EDC's secrecy, delay, and conscious withholding of data in violation of the law, makes abundantly clear that our suspicions are correct-and that this review process needs to be forcefully wrested from EDC's cold dead hands.

Monday, November 15, 2010

EDC's year-long coverup continues

From the Neighborhood Retail Alliance:

It is now approaching a year since Willets Point United and its traffic maven Brian Ketcham blew the whistle on a fraud that was about to be committed by EDC over the application to build ramps off of the Van Wyck Expressway to accommodate.

What has transpired since last February is nothing less than a vaudeville act. The DOT, after promising transparency and cooperation with whistle blower Ketcham, circled its wagons and has refused any direct information exchange with the expert who prevented the agency from looking like a compliant horse's ass. The actions of EDC, however, are even more egregious-it has refused to give up any information on the work product that has gone into the AMR's revision-and this is after DOT promised WPU that it would have a revised AMR by no later than October 1st.

Can any one concerned with accurate and open government defend the actions of these two agencies?

...WPU has got ungatz from either DOT or the NYC EDC-a stonewalling that further compels that this entire process should be opened up for an independent and public review process. But review aside, EDC is breaking the open government law-refusing to hand over documents that it is required to do under the Freedom of Information Act; a refusal that is instructive about the way this quasi-public agency goes about its business.

The Willets Point development is a massive use of tax payer funds that, while forcibly removing property owners, will have a huge impact on, not only the immediate Willets Point/Corona/Flushing neighborhoods, but the entire region. The proposed Van Wyck ramps are the linchpin of this development, and their ability to accommodate and mitigate thousands of daily car and truck trips is essential for the ability of this development to function smoothly-and NYC has admitted this in court papers.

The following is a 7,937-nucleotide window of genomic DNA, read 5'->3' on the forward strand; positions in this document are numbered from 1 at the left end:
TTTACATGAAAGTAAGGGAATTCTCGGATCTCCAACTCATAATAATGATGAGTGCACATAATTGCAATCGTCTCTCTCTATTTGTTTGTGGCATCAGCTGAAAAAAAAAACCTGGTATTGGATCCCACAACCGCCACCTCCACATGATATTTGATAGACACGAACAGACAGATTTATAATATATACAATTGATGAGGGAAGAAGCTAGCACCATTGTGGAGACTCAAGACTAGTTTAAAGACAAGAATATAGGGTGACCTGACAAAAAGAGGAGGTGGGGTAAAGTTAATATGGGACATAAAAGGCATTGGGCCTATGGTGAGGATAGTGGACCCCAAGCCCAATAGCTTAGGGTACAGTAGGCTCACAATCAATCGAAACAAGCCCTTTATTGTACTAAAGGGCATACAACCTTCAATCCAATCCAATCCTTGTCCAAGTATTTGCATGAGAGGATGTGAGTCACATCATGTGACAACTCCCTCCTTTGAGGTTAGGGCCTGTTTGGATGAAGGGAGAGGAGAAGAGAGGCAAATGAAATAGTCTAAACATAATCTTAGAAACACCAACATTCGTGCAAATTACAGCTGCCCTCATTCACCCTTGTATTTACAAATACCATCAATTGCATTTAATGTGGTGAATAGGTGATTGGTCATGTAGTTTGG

Put simply, if the ramps either aren't built, or can't perform the tasks assigned to them, the entire Willets Point development becomes a collapsing house of cards. Therefore, the review of these ramps is a crucial variable in evaluating the feasibility of the entire Willets Point project.

If, however, the process is suborned by agency collusion-aided and abetted by an administration used to getting its way in spite of any perceived contradictory facts-a disaster awaits Queens County and its road and mass transit infrastructure. EDC is in dire need of an intervention-the people of Queens and the rest of NYC, including the embattled Willets Point property owners deserve no less.

Wednesday, November 10, 2010

DDDB Wins Atlantic Yards Lawsuit

Court Rejects NY State's Misrepresentations About Completion Of Atlantic Yards, Sending Project Back To Empire State Development Corp For Reconsideration

New York, New York— State Supreme Court Justice Marcy S. Friedman issued a ruling today in favor of Develop Don't Destroy Brooklyn (DDDB) and associated neighborhood groups, slamming the Empire State Development Corporation (ESDC) for "what appears to be yet another failure of transparency" in its approval of Bruce Ratner's Atlantic Yards project.

Justice Friedman granted the motion by DDDB and the other petitioners for reargument of her March 10, 2010. She held that the December 2009 Master Development Agreement should have been provided to the Court and having now reviewed that agreement, Justice Friedman found that the ESDC did not properly consider the full 25-year schedule. Justice Friedman has sent the case back to ESDC for reconsideration, requiring the ESDC to provide a "detailed, reasoned basis for [its] findings."

"We are thrilled with the Court's decision," said, Candace Carponter, Esq, chair of DDDB's Legal Committee. "It has laid bare the pattern of lies and deception by ESDC and Forest City Ratner that underlie this project. We have always contended that the project will take decades to complete, if ever and the supposed public benefits of affordable housing and open space would never happen. Instead we are faced with decades of developer created blight in an area that may never be redeveloped due to ESDC's and FCRC's malfeasance."

DDDB argued that ESDC had violated the State Environmental Quality Review Act (SEQRA) when it considered a 10-year time frame for completion of the project, despite contract documents which demonstrated a 25-year schedule. ESDC had argued that it would require Forest City Ratner Companies (FCRC) to use "commercially reasonable efforts" to complete the project by 2019. DDDB argued that the only contractual agreements between ESDC and FCRC had penalties and some guarantees for some of Phase I of the project, but there were essentially no guarantees for Phase II and it might never be built. Since most of the purported public benefits (affordable housing, open space, new school space) were included in Phase II, it affected the SEQRA determination.

In today's decision, Justice Friedman chastised ESDC for not being forthright to the Court and not providing her with a copy of the Master Development Agreement and for arguing at the January 2010 hearing that there were meaningful obligations in the development agreement, when they knew that was not case. Given the fact that ESDC misrepresented the facts to the Court and that the ESDC Board did not ever consider the 25-year schedule when it issued its SEQRA decision in September 2009, the Court has sent the matter back to ESDC to reconsider its decision.